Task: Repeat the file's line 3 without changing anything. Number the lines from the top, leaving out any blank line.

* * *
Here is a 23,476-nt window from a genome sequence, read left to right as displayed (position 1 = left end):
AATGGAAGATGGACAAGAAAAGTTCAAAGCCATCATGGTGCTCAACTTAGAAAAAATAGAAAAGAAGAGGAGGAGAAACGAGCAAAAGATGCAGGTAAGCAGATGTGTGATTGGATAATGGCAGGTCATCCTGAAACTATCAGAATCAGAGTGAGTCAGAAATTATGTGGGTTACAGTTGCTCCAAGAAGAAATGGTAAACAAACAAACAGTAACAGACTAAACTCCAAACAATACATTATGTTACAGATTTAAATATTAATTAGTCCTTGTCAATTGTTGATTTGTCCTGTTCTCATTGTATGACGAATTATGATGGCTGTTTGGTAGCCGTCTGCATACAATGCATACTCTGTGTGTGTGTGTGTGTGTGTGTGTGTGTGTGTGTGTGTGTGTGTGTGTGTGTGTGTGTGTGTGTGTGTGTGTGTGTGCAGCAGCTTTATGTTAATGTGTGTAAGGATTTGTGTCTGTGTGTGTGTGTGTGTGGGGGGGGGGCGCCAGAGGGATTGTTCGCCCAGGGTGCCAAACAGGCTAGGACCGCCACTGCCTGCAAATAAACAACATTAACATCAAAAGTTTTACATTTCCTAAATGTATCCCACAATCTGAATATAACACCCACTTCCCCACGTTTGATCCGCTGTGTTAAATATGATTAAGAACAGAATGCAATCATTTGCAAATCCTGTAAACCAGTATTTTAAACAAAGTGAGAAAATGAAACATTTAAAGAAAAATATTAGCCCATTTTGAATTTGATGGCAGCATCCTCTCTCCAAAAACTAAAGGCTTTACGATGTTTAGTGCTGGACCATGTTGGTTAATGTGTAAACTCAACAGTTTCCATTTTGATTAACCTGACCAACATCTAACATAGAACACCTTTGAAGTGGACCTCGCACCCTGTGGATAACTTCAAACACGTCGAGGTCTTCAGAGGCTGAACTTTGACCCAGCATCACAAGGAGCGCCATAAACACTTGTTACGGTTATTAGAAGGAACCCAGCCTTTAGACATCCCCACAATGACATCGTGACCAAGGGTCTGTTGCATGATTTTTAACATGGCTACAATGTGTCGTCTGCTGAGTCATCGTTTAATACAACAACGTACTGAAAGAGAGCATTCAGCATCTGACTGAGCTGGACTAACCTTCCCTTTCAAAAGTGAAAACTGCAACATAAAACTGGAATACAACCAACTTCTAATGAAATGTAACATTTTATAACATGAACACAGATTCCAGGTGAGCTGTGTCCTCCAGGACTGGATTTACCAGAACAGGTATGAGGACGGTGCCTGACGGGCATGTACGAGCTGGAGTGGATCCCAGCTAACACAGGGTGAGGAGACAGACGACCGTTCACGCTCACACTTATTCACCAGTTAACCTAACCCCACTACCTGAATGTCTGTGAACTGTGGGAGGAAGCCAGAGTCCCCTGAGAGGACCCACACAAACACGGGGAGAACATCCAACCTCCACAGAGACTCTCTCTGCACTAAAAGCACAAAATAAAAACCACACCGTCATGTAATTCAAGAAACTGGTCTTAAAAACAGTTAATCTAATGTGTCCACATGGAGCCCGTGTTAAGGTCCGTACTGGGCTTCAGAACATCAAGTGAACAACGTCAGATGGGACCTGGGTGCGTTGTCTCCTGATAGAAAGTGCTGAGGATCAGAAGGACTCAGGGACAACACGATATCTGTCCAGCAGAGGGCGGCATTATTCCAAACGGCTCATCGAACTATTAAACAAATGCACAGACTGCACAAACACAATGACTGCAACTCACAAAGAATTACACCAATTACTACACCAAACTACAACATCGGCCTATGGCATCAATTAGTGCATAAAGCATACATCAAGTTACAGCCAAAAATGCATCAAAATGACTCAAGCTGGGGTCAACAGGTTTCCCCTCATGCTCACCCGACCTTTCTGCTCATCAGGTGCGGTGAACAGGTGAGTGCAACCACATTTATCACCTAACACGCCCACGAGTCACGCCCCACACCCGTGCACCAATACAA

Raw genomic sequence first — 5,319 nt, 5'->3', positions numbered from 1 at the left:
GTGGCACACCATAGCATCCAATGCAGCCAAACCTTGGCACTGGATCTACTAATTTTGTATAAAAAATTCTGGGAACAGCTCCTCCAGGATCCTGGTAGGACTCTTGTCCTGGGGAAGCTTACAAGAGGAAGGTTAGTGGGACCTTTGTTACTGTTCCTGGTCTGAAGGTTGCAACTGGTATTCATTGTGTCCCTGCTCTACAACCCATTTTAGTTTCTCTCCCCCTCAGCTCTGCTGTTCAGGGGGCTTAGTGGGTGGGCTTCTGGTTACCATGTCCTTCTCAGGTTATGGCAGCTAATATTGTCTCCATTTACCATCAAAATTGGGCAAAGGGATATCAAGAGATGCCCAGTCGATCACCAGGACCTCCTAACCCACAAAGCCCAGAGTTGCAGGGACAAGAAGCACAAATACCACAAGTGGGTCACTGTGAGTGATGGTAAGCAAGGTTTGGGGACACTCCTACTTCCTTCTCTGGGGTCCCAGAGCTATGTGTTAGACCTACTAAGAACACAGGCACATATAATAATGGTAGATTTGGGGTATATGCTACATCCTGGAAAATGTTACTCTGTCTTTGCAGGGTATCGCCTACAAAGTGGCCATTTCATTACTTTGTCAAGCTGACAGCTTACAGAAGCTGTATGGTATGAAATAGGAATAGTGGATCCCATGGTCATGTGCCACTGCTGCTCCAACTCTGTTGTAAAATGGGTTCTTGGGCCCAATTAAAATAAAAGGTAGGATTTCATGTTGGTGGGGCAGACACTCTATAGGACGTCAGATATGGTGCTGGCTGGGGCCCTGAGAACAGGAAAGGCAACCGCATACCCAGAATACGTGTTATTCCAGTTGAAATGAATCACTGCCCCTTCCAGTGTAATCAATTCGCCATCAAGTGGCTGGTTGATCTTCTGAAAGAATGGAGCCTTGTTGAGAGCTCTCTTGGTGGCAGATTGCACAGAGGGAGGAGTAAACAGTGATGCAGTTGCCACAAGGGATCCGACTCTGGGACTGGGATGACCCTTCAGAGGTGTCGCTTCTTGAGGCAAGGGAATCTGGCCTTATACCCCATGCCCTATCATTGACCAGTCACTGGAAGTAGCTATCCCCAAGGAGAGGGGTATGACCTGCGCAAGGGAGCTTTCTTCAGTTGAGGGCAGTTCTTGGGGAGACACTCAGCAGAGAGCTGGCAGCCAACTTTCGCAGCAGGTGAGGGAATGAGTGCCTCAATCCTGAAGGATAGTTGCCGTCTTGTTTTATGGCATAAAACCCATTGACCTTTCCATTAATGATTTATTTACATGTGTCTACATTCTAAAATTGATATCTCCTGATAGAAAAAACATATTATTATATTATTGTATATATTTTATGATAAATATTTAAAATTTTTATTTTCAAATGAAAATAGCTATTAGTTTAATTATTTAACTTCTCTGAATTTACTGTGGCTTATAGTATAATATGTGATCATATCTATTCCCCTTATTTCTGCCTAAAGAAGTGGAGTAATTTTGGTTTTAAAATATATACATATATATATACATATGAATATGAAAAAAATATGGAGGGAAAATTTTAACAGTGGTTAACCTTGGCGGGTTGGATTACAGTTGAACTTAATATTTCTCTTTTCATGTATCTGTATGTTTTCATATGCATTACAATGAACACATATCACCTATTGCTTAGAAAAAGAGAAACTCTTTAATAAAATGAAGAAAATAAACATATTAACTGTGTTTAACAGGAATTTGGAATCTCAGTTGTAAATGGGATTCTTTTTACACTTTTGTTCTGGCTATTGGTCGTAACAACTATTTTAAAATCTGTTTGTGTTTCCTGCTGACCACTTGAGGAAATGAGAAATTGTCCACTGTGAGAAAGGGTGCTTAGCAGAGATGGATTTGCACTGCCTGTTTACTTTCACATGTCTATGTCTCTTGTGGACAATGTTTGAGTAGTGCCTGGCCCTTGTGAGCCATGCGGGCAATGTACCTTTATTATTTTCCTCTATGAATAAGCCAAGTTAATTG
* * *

Raw genomic sequence first — 5,319 nt, 5'->3', positions numbered from 1 at the left: